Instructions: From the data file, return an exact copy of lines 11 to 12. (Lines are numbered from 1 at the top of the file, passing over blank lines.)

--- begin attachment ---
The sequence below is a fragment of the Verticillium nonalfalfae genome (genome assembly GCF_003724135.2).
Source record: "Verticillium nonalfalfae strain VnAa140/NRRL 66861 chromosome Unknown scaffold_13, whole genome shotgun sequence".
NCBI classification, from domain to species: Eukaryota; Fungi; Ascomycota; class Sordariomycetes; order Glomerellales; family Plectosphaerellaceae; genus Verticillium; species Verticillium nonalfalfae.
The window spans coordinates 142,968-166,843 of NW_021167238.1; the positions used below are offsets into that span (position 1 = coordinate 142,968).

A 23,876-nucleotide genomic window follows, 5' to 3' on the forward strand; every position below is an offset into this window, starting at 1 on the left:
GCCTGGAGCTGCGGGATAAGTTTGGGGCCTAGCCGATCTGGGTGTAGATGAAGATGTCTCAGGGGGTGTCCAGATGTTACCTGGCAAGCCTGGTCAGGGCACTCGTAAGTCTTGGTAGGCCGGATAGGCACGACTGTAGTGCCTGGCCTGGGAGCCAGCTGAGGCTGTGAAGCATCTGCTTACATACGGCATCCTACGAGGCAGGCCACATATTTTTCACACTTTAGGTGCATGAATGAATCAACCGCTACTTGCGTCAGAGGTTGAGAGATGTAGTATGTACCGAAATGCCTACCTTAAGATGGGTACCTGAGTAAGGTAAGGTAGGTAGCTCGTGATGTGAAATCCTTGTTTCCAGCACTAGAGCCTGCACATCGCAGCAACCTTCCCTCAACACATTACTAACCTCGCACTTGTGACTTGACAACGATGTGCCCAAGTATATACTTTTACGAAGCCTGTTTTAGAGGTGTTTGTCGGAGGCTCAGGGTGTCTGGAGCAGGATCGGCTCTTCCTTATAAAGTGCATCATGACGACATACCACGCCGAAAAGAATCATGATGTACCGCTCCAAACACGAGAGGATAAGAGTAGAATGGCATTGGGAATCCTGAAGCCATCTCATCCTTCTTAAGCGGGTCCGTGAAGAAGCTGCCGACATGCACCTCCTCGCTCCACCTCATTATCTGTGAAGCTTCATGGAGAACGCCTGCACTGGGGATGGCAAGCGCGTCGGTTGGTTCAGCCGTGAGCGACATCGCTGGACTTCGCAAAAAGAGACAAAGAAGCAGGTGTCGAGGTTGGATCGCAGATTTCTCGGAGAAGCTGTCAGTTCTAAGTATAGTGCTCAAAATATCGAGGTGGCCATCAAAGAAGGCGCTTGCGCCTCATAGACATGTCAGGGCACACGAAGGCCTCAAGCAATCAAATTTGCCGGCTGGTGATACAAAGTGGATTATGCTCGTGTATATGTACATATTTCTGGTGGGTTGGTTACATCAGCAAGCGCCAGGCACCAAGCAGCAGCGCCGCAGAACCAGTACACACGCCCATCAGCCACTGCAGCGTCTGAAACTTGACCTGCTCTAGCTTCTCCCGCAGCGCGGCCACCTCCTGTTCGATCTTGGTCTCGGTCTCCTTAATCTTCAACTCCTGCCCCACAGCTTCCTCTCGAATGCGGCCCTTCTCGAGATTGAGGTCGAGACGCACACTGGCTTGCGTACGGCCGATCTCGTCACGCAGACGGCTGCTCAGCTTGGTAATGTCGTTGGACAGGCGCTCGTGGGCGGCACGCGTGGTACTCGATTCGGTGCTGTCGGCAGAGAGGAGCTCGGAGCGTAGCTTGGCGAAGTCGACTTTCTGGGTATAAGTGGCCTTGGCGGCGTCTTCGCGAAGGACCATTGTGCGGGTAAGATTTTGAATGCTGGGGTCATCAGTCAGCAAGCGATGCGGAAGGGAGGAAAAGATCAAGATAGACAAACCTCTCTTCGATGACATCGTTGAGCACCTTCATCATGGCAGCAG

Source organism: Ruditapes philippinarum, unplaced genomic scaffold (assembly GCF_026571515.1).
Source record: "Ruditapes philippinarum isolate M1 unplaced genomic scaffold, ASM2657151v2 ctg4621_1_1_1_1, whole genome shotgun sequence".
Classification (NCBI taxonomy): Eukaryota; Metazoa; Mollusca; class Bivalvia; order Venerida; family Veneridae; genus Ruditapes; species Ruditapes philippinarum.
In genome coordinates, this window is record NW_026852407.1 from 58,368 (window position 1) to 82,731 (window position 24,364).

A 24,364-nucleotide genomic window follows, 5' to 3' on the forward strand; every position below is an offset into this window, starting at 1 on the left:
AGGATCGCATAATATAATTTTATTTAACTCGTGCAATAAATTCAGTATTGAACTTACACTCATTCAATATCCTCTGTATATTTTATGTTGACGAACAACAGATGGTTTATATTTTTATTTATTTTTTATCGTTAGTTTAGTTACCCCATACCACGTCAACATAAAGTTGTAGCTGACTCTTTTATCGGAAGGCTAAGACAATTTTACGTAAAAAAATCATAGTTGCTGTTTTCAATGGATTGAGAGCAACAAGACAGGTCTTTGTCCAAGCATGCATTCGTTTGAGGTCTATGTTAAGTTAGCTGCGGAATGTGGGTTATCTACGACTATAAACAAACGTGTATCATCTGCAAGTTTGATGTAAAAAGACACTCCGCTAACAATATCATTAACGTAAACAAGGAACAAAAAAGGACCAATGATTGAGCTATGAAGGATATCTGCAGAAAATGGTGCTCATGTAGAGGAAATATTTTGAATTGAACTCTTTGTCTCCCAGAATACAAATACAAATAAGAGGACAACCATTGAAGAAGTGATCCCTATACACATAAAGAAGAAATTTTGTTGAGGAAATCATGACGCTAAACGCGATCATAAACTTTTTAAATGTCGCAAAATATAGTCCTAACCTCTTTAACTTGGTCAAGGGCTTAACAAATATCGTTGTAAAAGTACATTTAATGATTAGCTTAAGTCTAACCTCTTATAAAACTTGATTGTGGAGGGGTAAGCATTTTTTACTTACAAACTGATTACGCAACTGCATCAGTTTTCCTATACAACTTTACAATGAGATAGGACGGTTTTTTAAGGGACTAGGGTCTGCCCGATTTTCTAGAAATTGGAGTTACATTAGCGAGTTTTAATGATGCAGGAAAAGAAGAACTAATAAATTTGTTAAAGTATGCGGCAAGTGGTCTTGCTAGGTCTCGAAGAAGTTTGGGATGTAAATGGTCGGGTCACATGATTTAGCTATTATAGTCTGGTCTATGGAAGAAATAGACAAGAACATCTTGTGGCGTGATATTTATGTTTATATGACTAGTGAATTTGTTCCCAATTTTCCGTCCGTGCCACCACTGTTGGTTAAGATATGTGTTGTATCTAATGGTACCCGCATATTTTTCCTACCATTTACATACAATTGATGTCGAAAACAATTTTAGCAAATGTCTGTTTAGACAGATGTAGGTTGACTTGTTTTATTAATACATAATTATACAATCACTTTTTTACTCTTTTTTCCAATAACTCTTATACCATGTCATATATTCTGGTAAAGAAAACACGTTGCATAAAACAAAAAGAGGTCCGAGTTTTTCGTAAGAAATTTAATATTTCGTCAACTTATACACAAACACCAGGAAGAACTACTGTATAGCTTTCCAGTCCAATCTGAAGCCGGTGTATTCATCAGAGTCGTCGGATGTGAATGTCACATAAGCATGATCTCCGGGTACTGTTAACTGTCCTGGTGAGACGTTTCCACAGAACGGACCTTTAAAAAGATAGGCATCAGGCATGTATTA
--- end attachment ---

A 24,364-nucleotide genomic window follows, 5' to 3' on the forward strand; every position below is an offset into this window, starting at 1 on the left:
AGGATCGCATAATATAATTTTATTTAACTCGTGCAATAAATTCAGTATTGAACTTACACTCATTCAATATCCTCTGTATATTTTATGTTGACGAACAACAGATGGTTTATATTTTTATTTATTTTTTATCGTTAGTTTAGTTACCCCATACCACGTCAACATAAAGTTGTAGCTGACTCTTTTATCGGAAGGCTAAGACAATTTTACGTAAAAAAATCATAGTTGCTGTTTTCAATGGATTGAGAGCAACAAGACAGGTCTTTGTCCAAGCATGCATTCGTTTGAGGTCTATGTTAAGTTAGCTGCGGAATGTGGGTTATCTACGACTATAAACAAACGTGTATCATCTGCAAGTTTGATGTAAAAAGACACTCCGCTAACAATATCATTAACGTAAACAAGGAACAAAAAAGGACCAATGATTGAGCTATGAAGGATATCTGCAGAAAATGGTGCTCATGTAGAGGAAATATTTTGAATTGAACTCTTTGTCTCCCAGAATACAAATACAAATAAGAGGACAACCATTGAAGAAGTGATCCCTATACACATAAAGAAGAAATTTTGTTGAGGAAATCATGACGCTAAACGCGATCATAAACTTTTTAAATGTCGCAAAATATAGTCCTAACCTCTTTAACTTGGTCAAGGGCTTAACAAATATCGTTGTAAAAGTACATTTAATGATTAGCTTAAGTCTAACCTCTTATAAAACTTGATTGTGGAGGGGTAAGCATTTTTTACTTACAAACTGATTACGCAACTGCATCAGTTTTCCTATACAACTTTACAATGAGATAGGACGGTTTTTTAAGGGACTAGGGTCTGCCCGATTTTCTAGAAATTGGAGTTACATTAGCGAGTTTTAATGATGCAGGAAAAGAAGAACTAATAAATTTGTTAAAGTATGCGGCAAGTGGTCTTGCTAGGTCTCGAAGAAGTTTGGGATGTAAATGGTCGGGTCACATGATTTAGCTATTATAGTCTGGTCTATGGAAGAAATAGACAAGAACATCTTGTGGCGTGATATTTATGTTTATATGACTAGTGAATTTGTTCCCAATTTTCCGTCCGTGCCACCACTGTTGGTTAAGATATGTGTTGTATCTAATGGTACCCGCATATTTTTCCTACCATTTACATACAATTGATGTCGAAAACAATTTTAGCAAATGTCTGTTTAGACAGATGTAGGTTGACTTGTTTTATTAATACATAATTATACAATCACTTTTTTACTCTTTTTTCCAATAACTCTTATACCATGTCATATATTCTGGTAAAGAAAACACGTTGCATAAAACAAAAAGAGGTCCGAGTTTTTCGTAAGAAATTTAATATTTCGTCAACTTATACACAAACACCAGGAAGAACTACTGTATAGCTTTCCAGTCCAATCTGAAGCCGGTGTATTCATCAGAGTCGTCGGATGTGAATGTCACATAAGCATGATCTCCGGGTACTGTTAACTGTCCTGGTGAGACGTTTCCACAGAACGGACCTTTAAAAAGATAGGCATCAGGCATGTATTA